Government's Business Competition Commission Accuses Airline Holding Company Cintra of Monopolistic Practices

SourceMex Economic News & Analysis on Mexico, October 13, 1999 | Go to article overview

Government's Business Competition Commission Accuses Airline Holding Company Cintra of Monopolistic Practices


The government's anti-monopoly commission (Comision Federal de Competencia, CFC) has filed a series of lawsuits against Mexico's airline holding company Corporacion Internacional de Transporte (Cintra) for anti-competitive practices.

The commission alleges that Cintra, the parent company of Aeromexico and Mexicana, has raised prices 30% by eliminating flights from some markets. Most eliminated routes have involved Mexicana flights, the complaint said.

"What we are seeing are very high profits in areas where there is no competition, the profit of a monopoly," CFC president Fernando Sanchez Ugarte said in early October.

The CFC complaints are directed primarily at the Aeromexico and Mexicana operations, even though Cintra also owns regional carriers Aeroliteral, Aerocaribe, and Aerocozumel, and cargo airline Aeromexpress Cargo.

Cintra was created by Mexican creditor banks in 1995 to replace bankrupt Aerovias de Mexico as the parent company for Aeromexico and Mexicana. The financial troubles of Aerovias were blamed partially on mismanagement by former chairman Gerardo de Prevoisin, who is accused of embezzling US$61 million from Mexicana. De Prevoisin fled the country in 1994, but was arrested in Switzerland earlier this year and extradited to Mexico in September (see SourceMex, 1999-09-29).

De Prevoisin alleges that some of the embezzled funds were channeled into the campaigns of Ernesto Zedillo and other candidates on orders from former president Carlos Salinas de Gortari (see SourceMex, 1998-08-26).

High domestic fares said to affect tourism industry The commission took the legal actions against Cintra on behalf of the Asociacion Mexicana de Agentes de Viaje (AMAV), the Consejo Nacional de Turismo (CNT), and other tourism- industry organizations, which claim that excessive air fares have contributed to a decline in domestic tourism at popular resorts like Cozumel, Hautulco, Ixtapa, and Puerto Escondido.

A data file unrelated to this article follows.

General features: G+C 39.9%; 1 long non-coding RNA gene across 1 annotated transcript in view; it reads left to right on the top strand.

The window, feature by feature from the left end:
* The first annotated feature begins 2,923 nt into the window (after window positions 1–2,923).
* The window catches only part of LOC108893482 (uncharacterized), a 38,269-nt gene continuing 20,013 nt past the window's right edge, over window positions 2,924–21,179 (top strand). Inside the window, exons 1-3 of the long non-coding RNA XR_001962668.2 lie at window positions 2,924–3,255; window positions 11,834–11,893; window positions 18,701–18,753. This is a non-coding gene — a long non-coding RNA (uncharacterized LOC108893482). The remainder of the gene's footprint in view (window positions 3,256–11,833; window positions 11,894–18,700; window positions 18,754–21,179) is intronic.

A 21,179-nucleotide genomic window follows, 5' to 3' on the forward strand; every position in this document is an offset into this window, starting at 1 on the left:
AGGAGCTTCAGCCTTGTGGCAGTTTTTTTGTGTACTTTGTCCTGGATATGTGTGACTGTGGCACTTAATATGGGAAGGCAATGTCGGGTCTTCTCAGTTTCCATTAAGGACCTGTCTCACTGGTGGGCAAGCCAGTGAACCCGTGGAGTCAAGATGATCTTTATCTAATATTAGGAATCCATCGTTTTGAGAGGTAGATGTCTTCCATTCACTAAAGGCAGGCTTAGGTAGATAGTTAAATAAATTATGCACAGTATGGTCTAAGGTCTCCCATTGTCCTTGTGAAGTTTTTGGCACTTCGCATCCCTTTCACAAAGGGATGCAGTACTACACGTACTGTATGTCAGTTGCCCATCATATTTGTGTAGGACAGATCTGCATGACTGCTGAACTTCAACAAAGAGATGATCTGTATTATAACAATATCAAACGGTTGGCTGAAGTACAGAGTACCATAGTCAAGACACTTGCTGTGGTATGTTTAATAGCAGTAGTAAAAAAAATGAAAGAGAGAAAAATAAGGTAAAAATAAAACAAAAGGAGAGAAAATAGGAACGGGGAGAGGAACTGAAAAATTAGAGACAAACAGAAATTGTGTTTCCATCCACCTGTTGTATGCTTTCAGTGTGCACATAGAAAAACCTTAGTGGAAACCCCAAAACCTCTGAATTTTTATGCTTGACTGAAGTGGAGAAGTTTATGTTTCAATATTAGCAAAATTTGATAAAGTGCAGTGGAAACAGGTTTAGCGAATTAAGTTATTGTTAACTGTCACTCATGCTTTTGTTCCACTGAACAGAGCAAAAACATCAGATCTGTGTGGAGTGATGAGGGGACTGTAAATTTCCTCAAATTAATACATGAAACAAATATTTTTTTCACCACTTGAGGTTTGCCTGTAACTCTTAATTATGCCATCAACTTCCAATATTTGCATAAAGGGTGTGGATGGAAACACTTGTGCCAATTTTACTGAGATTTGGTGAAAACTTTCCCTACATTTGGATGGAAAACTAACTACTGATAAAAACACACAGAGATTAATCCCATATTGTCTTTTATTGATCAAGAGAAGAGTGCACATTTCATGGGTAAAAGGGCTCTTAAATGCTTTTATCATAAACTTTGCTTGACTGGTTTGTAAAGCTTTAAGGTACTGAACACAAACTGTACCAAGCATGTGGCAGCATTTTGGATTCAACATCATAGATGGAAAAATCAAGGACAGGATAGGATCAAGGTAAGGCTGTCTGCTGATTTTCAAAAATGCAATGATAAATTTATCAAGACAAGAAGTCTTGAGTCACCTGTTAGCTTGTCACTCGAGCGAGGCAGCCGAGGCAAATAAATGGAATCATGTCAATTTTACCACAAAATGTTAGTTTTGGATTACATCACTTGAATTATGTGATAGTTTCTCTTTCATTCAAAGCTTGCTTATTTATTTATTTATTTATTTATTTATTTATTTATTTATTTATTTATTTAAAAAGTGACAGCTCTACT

The groups accuse Cintra of overcharging domestic passengers to subsidize international routes.

Cintra spokesman Luis Villegas acknowledged that some flights have been discontinued, but he said this was mainly because of a drop in passengers. He also adamantly denied CFC allegations that Cintra is operating Mexicana and Aeromexico as a single company to enhance profitability. "Both airlines are separate and viable businesses," Villegas told The New York Times.

The airline industry chamber (Camara Nacional de Aerotransportes, CANAERO) has acknowledged that some might consider Cintra's operations a monopoly but says the situation would not differ much from other countries. "It is true that Mexicana and Aeromexico control at least 75% of the market," said CANAERO president Juan Ignacio Steta. "But I challenge you to look at the share of the domestic market controlled by British Airways in England, Air France in France, and Lufthansa in Germany."

The Mexican pilots union (Asociacion Sindical de Pilotos Aviadores, ASPA) has taken a mixed position regarding the government actions against Cintra. In February, ASPA filed a complaint with the CFC accusing then Cintra chairman Ernesto Martens of profiting from traffic growth while neglecting to develop routes and acquire new aircraft. …

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